Thus Bunsen in 1860 discovered two new alkaline metals, Cæsium and rubidium.
He picked up a shard of rubidium that served as a paper weight and toyed with it.
Only potassium and rubidium have a greater activity than this, and theirs is only about one-thousandth that of uranium.
Lithia and fluorine are each present to the extent of about 5%; rubidium and caesium are sometimes present in small amounts.
At Pala it has been extensively mined for the preparation of lithium and rubidium salts.
In rubidium the lines Rb and Rb in the blue, and Rb in the red are almost equally specific.
Potassium has nine, rubidium has sixteen, in both cases radiating from a central globe.
Cæsium and rubidium are separated from potassium by fractional precipitation with platinum chloride.
The separation of lithium, cæsium, and rubidium is seldom called for, owing to their rarity.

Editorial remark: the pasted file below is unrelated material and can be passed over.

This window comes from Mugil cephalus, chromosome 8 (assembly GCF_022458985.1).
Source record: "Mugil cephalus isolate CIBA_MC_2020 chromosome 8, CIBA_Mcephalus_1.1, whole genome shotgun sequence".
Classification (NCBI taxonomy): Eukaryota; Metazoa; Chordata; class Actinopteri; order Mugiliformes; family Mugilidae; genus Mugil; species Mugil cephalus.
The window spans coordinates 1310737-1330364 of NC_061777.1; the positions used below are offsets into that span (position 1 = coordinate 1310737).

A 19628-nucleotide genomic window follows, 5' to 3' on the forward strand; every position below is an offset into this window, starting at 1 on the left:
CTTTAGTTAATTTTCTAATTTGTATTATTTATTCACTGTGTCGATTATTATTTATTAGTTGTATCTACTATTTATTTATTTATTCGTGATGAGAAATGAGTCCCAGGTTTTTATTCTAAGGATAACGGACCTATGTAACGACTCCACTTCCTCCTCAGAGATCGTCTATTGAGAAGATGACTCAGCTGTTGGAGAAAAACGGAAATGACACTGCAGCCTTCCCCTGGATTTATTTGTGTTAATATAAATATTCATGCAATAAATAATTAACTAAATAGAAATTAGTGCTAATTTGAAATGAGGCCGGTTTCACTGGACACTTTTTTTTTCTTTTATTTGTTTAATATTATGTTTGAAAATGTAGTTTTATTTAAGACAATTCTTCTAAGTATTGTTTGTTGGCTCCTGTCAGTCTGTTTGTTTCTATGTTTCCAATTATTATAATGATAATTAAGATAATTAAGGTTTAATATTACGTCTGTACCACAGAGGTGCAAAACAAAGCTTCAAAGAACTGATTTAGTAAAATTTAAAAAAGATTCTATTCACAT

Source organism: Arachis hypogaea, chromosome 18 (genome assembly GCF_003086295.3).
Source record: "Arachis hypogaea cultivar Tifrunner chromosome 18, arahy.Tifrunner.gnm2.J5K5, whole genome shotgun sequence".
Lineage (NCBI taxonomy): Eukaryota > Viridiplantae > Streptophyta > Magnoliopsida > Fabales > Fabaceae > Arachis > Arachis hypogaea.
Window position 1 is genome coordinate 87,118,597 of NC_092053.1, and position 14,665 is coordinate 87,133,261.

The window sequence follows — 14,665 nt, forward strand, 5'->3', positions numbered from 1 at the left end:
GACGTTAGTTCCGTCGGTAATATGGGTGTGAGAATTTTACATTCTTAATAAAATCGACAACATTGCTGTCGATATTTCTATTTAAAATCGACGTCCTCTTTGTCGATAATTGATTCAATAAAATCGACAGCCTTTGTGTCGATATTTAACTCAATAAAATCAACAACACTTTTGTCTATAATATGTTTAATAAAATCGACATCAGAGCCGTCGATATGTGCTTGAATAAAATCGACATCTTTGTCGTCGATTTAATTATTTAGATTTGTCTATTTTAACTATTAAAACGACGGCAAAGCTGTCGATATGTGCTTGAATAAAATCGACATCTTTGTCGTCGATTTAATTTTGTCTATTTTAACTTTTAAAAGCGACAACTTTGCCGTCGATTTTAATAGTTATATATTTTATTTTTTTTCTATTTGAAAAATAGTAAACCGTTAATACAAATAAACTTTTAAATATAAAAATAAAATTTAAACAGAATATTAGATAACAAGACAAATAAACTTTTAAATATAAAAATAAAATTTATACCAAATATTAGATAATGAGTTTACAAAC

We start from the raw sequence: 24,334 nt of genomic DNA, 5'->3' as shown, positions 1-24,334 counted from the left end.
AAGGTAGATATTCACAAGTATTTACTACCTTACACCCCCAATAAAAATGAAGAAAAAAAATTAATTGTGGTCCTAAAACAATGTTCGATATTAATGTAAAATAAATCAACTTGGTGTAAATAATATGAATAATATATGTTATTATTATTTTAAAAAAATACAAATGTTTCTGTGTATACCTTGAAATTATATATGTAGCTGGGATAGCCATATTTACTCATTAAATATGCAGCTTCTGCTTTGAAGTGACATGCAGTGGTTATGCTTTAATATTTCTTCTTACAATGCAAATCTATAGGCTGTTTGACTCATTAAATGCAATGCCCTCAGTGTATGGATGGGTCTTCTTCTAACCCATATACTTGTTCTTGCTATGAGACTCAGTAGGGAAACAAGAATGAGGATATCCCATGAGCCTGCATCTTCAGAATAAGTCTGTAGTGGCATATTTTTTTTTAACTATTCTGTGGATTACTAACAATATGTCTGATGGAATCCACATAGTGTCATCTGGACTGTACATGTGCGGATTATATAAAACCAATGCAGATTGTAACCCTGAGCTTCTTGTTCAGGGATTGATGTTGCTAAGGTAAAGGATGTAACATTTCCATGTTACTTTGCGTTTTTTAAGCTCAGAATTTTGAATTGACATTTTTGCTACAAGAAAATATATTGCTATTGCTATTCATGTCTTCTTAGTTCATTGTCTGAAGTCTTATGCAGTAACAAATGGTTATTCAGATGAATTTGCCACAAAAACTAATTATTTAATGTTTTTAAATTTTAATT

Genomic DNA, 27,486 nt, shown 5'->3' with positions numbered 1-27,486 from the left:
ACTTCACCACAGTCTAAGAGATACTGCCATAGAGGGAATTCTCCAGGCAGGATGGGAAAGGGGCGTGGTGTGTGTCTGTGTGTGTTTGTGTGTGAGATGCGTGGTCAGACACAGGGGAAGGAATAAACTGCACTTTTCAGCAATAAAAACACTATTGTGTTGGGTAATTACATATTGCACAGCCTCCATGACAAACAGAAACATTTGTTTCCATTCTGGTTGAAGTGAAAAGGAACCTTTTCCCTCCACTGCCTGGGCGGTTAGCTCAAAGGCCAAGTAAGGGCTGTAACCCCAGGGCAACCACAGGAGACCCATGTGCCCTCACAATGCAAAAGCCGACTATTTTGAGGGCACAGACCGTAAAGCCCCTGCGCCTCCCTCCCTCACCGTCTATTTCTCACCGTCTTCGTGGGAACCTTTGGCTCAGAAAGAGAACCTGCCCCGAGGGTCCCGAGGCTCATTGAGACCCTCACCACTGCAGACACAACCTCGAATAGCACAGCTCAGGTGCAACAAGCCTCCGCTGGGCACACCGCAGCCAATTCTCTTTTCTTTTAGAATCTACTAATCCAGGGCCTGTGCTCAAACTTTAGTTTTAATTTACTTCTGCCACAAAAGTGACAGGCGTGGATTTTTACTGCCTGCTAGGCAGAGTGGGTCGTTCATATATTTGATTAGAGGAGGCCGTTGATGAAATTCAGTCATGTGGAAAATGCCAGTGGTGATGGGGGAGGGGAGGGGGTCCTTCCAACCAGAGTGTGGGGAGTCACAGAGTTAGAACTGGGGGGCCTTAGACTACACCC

rubidium occurs widely diffused in nature, but in very small quantities.
rubidium ru·bid·i·um (rōō-bĭd'ē-əm)
A soft metallic element of the alkali group. Atomic number 37; atomic weight 85.47; melting point 39.31°C; boiling point 688°C; specific gravity (solid) 1.532; valence 1, 2, 3, 4.
A soft, silvery-white metallic element of the alkali group. It ignites spontaneously in air and reacts violently with water. Rubidium is used in photoelectric cells, in making vacuum tubes, and in radiometric dating. Atomic number 37; atomic weight 85.47; melting point 38.89°C; boiling point 688°C; specific gravity (solid) 1.532; valence 1, 2, 3, 4. See Periodic Table.